Initial estimates of the amount of work for a project or idea lacks detail. Attempting to forecast using historical rates would be in error if:

1. The granularity of work breakdown differs from historical samples.

2. The project isn’t completely fleshed out as to what features are required

3. The project ignores system and operational issues. New environments, changes in current environments, security or performance audits and requirements.

If every project needed to be completely understood with every detail, then forecasting would take too long. The rate of failure in delivery of waterfall projects howed that even attempting to completely design and understand projects doesn’t improve delivery likelihood.

Tracking the increase in scope and the causes for previous projects allows projects at an idea level to forecast with some certainty of likely scope increase. The recommended technique is to keep clear records of the amount of total scope for each project, categorized by work-item type. Some categories we recommend are:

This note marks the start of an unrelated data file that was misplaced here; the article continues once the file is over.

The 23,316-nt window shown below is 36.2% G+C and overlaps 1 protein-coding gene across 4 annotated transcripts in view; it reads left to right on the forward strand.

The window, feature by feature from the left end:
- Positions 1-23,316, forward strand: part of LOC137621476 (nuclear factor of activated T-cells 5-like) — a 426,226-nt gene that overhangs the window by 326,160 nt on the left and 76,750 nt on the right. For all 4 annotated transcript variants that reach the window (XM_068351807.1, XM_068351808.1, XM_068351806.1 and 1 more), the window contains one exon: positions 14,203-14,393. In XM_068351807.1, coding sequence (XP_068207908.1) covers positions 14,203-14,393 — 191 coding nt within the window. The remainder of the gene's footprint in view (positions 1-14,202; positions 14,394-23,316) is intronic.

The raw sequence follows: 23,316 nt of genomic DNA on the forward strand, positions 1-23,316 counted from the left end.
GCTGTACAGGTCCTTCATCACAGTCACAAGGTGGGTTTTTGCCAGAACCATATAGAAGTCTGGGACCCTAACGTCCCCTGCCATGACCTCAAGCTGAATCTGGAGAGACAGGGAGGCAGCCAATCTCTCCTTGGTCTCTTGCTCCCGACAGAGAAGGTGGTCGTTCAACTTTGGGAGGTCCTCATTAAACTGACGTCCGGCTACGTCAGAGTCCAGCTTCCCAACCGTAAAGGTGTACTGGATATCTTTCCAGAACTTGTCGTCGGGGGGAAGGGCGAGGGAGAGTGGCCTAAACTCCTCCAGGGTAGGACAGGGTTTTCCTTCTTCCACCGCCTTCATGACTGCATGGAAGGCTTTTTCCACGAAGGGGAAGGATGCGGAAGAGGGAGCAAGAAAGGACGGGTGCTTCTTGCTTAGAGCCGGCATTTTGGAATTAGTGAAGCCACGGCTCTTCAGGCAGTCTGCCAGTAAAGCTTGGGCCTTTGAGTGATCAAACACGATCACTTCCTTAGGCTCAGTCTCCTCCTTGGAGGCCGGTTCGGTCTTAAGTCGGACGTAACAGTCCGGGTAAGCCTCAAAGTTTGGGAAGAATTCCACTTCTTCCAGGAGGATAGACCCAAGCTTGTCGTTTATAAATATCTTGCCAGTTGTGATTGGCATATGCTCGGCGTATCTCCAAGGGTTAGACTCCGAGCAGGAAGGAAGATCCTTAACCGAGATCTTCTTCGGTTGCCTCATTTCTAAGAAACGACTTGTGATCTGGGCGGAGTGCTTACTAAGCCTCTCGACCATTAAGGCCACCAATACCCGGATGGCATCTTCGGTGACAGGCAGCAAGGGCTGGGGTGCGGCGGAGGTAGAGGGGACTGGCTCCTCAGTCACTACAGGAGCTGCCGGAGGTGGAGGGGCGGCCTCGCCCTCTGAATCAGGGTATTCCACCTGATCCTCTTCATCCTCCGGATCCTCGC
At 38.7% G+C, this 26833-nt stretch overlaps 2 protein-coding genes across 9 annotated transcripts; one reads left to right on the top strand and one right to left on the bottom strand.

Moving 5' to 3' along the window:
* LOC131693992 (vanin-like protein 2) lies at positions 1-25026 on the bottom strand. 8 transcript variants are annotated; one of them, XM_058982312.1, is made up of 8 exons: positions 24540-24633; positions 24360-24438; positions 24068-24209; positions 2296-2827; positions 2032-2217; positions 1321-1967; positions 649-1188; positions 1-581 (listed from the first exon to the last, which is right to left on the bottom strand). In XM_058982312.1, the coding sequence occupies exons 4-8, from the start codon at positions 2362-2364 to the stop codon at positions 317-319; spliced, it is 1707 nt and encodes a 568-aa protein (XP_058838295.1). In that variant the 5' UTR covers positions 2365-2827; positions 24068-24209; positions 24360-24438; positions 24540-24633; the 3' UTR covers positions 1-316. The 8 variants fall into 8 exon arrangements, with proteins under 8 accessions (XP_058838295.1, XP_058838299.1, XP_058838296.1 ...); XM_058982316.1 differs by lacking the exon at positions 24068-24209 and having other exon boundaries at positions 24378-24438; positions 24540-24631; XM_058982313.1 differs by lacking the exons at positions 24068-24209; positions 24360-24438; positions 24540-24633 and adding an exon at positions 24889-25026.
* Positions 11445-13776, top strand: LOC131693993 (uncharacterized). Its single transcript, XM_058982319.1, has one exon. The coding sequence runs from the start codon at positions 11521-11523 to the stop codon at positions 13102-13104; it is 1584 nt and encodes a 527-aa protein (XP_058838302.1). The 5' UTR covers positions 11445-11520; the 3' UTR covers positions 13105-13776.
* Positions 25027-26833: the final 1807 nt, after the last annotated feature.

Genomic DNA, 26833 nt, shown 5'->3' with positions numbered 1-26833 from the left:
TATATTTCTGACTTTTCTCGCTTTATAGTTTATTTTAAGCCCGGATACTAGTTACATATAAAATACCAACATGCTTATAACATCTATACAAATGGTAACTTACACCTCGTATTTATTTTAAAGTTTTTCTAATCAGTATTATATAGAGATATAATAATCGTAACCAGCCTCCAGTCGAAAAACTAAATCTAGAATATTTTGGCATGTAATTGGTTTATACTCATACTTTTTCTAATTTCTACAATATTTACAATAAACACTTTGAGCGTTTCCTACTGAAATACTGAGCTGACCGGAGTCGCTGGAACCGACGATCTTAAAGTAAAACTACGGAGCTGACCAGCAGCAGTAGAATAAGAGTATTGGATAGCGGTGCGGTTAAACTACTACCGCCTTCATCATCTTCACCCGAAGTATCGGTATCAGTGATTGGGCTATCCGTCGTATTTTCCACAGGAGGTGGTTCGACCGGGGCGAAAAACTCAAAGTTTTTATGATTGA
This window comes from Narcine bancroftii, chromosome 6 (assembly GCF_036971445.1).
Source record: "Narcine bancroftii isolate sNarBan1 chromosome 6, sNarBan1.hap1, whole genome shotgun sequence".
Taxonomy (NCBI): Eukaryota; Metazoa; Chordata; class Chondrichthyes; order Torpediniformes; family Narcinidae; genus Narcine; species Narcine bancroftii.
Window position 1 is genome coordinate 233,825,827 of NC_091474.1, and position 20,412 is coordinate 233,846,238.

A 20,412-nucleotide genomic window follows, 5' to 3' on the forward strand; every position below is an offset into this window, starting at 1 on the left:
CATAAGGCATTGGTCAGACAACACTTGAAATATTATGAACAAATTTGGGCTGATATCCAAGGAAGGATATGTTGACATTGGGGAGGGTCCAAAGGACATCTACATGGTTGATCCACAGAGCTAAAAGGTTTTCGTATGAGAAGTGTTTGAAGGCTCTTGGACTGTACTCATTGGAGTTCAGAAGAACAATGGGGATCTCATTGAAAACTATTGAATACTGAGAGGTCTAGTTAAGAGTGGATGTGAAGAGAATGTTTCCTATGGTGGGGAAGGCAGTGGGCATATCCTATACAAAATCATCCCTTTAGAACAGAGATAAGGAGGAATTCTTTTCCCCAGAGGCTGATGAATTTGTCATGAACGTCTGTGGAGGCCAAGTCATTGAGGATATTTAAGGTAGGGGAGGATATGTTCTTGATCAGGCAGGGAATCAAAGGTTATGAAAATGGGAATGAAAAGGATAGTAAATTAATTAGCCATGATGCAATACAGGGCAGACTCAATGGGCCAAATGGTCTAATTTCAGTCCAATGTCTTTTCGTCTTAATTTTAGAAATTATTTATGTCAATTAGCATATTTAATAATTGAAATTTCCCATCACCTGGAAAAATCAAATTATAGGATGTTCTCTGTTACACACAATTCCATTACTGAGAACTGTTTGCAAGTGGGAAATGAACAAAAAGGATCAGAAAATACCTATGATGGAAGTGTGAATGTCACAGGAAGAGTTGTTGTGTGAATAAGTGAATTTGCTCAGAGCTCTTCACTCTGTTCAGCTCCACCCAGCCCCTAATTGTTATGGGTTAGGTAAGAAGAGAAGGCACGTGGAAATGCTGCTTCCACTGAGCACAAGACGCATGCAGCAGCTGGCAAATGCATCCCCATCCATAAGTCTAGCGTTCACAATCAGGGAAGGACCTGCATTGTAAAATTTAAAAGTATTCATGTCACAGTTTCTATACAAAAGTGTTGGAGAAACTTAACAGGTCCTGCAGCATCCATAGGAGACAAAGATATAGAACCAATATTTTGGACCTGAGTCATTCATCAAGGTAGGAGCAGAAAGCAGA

1. Split (straight split of known work)

2. Discovered Scope (scope found only after deling into the detail)

3. New Requirement (nothing to do with the original ideas, added features)

4. Adopted work (work the team took on but isn’t actually part of a project)

By tagging each backlog item with these tags, a growth-rate from an original amount of work can be computed. This adjustment can be applied to new ideas when quantitatively forecasted. These metrics are also good to put targets around. None of these items are bad by default, its just good to know where the scope increases are coming from and to manage/consider them when forecasting proposals.